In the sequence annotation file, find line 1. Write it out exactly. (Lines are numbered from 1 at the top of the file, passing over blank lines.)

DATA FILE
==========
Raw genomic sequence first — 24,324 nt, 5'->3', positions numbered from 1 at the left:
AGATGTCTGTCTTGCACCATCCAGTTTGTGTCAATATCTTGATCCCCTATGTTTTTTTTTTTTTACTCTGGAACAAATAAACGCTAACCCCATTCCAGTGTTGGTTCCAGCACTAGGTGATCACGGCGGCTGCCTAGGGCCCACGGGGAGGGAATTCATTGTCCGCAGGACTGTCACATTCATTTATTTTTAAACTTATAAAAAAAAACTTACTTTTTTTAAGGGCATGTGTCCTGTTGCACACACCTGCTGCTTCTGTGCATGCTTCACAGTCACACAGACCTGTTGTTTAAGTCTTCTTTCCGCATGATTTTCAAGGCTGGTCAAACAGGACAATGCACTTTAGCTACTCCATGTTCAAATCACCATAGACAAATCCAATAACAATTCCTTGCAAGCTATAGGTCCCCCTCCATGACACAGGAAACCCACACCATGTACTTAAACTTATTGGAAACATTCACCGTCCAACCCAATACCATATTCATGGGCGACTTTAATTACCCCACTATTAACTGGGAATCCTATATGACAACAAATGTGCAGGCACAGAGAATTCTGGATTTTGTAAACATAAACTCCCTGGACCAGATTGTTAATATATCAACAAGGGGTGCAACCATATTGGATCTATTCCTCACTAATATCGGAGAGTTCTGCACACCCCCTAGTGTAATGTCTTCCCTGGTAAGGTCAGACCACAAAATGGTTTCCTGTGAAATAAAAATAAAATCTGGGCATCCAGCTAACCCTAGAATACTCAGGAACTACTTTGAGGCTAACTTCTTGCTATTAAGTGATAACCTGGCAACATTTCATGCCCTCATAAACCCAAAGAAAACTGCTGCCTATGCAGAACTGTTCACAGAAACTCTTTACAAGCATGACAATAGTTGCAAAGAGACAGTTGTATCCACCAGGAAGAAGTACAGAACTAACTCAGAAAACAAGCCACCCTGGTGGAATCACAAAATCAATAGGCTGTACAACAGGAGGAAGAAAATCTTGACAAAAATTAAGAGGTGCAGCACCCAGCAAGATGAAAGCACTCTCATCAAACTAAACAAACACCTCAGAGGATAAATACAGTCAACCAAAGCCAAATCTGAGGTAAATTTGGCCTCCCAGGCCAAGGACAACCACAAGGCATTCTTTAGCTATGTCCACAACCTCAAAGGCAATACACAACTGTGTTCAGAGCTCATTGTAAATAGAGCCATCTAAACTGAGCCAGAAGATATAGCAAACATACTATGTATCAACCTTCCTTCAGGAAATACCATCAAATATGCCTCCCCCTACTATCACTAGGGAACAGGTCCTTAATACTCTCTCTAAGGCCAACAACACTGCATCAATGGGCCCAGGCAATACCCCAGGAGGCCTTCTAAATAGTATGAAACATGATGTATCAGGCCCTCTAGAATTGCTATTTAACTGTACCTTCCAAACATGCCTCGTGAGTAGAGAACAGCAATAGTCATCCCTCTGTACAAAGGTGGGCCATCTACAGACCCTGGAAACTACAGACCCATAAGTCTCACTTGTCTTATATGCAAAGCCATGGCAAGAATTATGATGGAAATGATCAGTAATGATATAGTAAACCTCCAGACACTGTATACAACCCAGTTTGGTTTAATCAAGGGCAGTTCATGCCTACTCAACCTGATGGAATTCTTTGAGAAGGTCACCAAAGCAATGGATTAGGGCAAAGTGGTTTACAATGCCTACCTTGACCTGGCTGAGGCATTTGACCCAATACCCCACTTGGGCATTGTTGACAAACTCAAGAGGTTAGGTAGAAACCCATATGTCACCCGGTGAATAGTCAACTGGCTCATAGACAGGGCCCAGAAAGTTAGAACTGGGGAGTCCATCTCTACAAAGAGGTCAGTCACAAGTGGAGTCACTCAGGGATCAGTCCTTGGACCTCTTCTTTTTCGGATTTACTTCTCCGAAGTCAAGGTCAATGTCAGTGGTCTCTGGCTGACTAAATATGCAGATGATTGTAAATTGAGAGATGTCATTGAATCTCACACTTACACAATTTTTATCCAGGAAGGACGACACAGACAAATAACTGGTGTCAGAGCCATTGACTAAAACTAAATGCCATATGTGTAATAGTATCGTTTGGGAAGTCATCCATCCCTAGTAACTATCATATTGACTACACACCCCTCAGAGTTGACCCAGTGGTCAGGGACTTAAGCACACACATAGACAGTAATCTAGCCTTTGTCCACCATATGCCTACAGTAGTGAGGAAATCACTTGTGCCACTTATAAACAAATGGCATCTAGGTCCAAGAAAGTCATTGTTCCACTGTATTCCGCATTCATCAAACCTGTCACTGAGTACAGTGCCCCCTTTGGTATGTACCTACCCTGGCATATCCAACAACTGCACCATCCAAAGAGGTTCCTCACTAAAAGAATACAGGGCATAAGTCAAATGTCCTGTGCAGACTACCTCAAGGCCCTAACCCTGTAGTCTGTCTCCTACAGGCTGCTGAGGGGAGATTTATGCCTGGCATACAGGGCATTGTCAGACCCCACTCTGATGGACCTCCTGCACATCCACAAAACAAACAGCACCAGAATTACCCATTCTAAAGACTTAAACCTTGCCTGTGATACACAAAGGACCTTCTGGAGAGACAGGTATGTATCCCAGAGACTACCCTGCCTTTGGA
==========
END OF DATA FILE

Raw genomic sequence first — 24,324 nt, 5'->3', positions numbered from 1 at the left: